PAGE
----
Meet the guy who plays Veerappan in a Kannada movie. He is now acting in a Malayalam film, ‘Thiruvambady Thampan'
The first thing one would notice about actor Kishore is his moustache—a perfect handlebar, brushed down to a meek droop. As he mouths a crisp piece of appam, the macho whiskers almost get in the way. But he doesn't mind. The same moustache got in the way when Bollywood director Bejoy Nambiar offered him a role in ‘Shaitan'. “It was the role of a Mumbai cop. But a Kannada movie I had signed required me to sport a typical south Indian moustache; the kind one would not find on a Mumbaikar,” he recalls. The Kannada film never took off, but Kishore has no regrets. This very moustache may be what got him a plum role now. You guessed right. Brigand Veerappan's.
Kishore is also shooting for this Kannada film ‘Attahasa', a biopic on Veerappan. Ask him about the challenges involved in playing the forest brigand and he does not bombard you with the travails of shooting in a jungle or having to tackle the itchy extensions on his moustache. All he says is, “Every role is demanding. Every character is tough to portray. For this role, I had to lose five kgs.”
Biopic on Veerappan
Directed by A.M.R. Ramesh, the film is expected to be a huge break for Kishore. “I have been intrigued by Veerappan's persona. I have been reading a lot about him, too.” The movie will also be made in Tamil, titled ‘Vana Yuddham', the promos of which show Kishore brandishing a rifle with careless ease or sitting with his eyes transfixed at the camera, making one wonder, for a fleeting moment, if one is looking at the real Veerappan.
But in his room at Kochi's Gokulam Park Inn, where we meet for breakfast, he is far from a firebrand. Dressed in beige linen pants and a black shirt, his hands folded, Kishore comes across as a reserved and humble man. He has just been introduced to Malayalam cinema. In ‘Thiruvambady Thampan', starring Jayaram, Kishore would play an MLA from Madurai.
For this 37-year-old actor from Bangalore, films happened by chance. A Kannada lecturer by profession, Kishore had a penchant for fashion designing. While working with designer Vidyasagar, he happened to meet the director of a Kannada movie, ‘Kanti', in 2004 and that changed the course of his life. It won him the Karnataka State Award for the best supporting actor and now, with over 50 films in his repertoire, he has become a much-sought after anti-hero in South India.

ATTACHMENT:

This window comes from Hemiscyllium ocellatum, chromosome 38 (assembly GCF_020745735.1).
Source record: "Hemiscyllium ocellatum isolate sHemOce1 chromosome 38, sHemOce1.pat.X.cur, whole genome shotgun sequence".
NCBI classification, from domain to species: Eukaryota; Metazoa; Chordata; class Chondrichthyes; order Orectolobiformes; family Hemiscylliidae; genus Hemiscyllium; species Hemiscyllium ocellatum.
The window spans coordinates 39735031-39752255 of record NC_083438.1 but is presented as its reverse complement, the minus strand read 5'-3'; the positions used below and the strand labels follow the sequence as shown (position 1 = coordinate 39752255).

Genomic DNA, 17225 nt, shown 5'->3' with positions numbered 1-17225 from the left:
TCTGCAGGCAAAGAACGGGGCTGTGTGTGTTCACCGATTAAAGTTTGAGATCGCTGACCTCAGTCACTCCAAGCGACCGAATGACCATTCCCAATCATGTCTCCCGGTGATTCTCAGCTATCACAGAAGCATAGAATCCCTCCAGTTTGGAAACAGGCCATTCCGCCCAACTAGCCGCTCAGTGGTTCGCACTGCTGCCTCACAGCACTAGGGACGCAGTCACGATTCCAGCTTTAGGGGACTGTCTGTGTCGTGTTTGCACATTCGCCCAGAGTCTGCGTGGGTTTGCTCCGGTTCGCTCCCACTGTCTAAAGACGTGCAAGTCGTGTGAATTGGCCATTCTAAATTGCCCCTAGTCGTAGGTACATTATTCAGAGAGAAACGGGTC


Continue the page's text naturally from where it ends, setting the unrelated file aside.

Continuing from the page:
The traditional concept of a villain and hero has changed, says Kishore. Today, the new-age protagonist too operates in the grey shades, and that makes the role of a ‘villain' more challenging and exciting, he says. “It is very gratifying when someone remembers you by your work,” he says. “Till date, many people remember me as Selvam, my character in ‘Pollathavan', my first Tamil movie.” The film brought in a flurry of appreciation, more so for his effective dialogue delivery. “Initially, speaking fluent Tamil was hard. The dubbing went on for 11 days,” he says.
Kishore insists on dubbing for himself. “That is my limitation, I go blank if I am prompted. I need to understand the language,” he says. “And that was the reason why I was scared to take up offers from Malayalam.”
But Kochi-based ad filmmaker Sleeba Varghese managed to convince him to do this Malayalam film with director M. Padmakumar. ‘Thiruvambady Thampan', expected to be released by March, will be shot in Madurai, Thrissur and Kochi.
Incidentally, this villain is a real life hero of a love story. Despite cast and cultural barriers, Kishore is happily married to his college sweetheart, a Brahmin girl hailing from Palakkad. However, the intensity of his gaze gives one the chills, and that perhaps explains how and why he has emerged as a top ‘villain' in such a short span.